Jack* says having the opportunity to work for Barbed Design while in prison is good for his emotional, mental and physical health.
Jack* says having the opportunity to work for Barbed Design while in prison is good for his emotional, mental and physical health. Georja Ryan

The criminal I wasn't expecting to meet on a visit to prison

HIS eyes are soft, friendly, but show no naivety.   

He speaks with intelligence; his elocution on point.   

He's smart. It's obvious he's smart.   

I've heard the highlights of his resume, so perhaps I have already half made up my mind about him, but I would be lying if I said I was expecting a new-age optimist. Especially when the man I am meeting is serving a 15-year prison sentence.   

"You can only control what you can and not what you can't," he says.   

He's referring to where he is now and has been for more than two years. It's where we met and where he will remain for at least the next six and a half years.   

Jack* is serving 15 years for a non-violent crime and will be in the high security Borallon Training and Correctional Centre near Ipswich at least nine years before he can apply for parole.   

While I can't disclose what he is in for, or his real name, I can tell you he isn't the convicted criminal you expect to hang out with on a visit to jail.   

We are sitting in a graphic design studio - the only of its kind in any Australian prison - and Jack is taking me through his average work day at Barbed Design.

From 8.30am-4.30pm Monday to Friday, 17 prisoners work in this studio; a shed that looks more like a computer room from my primary school, or maybe it's the similar green uniform.   

Barbed Design operates like any outside studio and its staff work on legitimate projects for organisations. Inmates are paid for their time just like a real job and it means upon release they have something in the bank.   

The Work Restart initiative is an attempt to reduce the re-offending rate of prisoners - almost 40% return to jail within two years of their release.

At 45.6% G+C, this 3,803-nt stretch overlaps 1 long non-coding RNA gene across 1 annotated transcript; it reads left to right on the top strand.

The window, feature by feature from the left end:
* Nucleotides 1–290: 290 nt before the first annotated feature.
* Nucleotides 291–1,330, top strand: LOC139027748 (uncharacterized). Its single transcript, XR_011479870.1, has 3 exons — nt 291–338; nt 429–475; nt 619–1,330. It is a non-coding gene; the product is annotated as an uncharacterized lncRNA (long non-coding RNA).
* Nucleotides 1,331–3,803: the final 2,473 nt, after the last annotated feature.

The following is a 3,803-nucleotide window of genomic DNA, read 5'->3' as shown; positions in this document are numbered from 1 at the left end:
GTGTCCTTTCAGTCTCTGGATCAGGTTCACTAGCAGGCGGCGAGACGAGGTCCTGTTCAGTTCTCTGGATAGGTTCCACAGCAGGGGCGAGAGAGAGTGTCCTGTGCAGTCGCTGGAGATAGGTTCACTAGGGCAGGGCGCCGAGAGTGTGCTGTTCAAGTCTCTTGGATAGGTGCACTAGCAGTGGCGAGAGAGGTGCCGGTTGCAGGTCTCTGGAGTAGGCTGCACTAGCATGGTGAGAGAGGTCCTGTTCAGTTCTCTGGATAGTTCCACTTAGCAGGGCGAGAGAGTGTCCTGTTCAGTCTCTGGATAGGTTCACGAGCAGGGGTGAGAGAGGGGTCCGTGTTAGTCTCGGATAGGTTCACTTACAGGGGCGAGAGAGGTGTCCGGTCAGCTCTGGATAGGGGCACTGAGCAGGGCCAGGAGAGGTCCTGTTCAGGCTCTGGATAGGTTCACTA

Borallon Training and Correctional Centre
Borallon Training and Correctional Centre Georja Ryan

Working while incarcerated is no new thing with many jails offering labour force opportunities, but for the inmates who don't fit into the hands-on tradie sector, who are more intellectual and creative, Barbed Design is the only example of a prison offering the opportunity to learn and work in graphic design; a skill that is in demand in the outside world. Or in Jack's case, continue what he did for work before he landed behind bars.  

A qualified Adobe instructor, Jack spent many years training Sydney corporates how to use graphic design programs such as Photoshop, Illustrator and InDesign. He has extensive experience building the back end of websites and has qualifications in film and TV.   

He has a Masters in Architecture, is a yoga instructor, practises Ayurvedic therapy and remedial massage and is starting his doctorate looking at the effects of virtual environments for education and trauma therapy.  

"I'm blown away that I am in prison, but still doing what I did on the outside - it's quite surreal," Jack says.    Previously assigned to work in the prison kitchen, Jack jumped at the opportunity to be part of Barbed Design when it opened a year ago.   

Like the other employees, he had to go through a proper interview process with the studio managers and prove he deserved a spot on the team.   

Amanda Shepherd is the studio manager. She's funky, she's fun and she doesn't take crap.   

Before helping build Barbed Design with Work Restart, she was a top-class graphic designer with a corporate background; a world away from cell blocks and wire fences.   

"Understandably at first I thought I might be scared - I had never been inside a prison. But I was surprised," she says.   

"I have the most dedicated design team - I have never had one so dedicated.  

"This week we had a client wanting 630 deep etches, and I thought it would take ages to complete, but they had it all done in a day.  

"There are no distractions - except Solitaire or Minesweeper," she laughs. "They just come in and do their work and are grateful they can be here."  

Barbed Design studio manager Amanda Shepherd and Borallon Training Correctional Centre general manager Peter Henderson.
Barbed Design studio manager Amanda Shepherd and Borallon Training Correctional Centre general manager Peter Henderson. Georja Ryan

The aim of Barbed Design is to equip prisoners with job-ready skills - not just in graphic design, but any full-time work.  

"Not everyone is going to become a graphic designer, but they may have never had an office job before or had to understand time management or reporting to a superior - especially a woman - so they learn all these skills here," Amanda says.   

With a client list surpassing 20 and more than 150 projects in its portfolio, the team, which started out as 10 and has almost doubled in a year, works a busy schedule.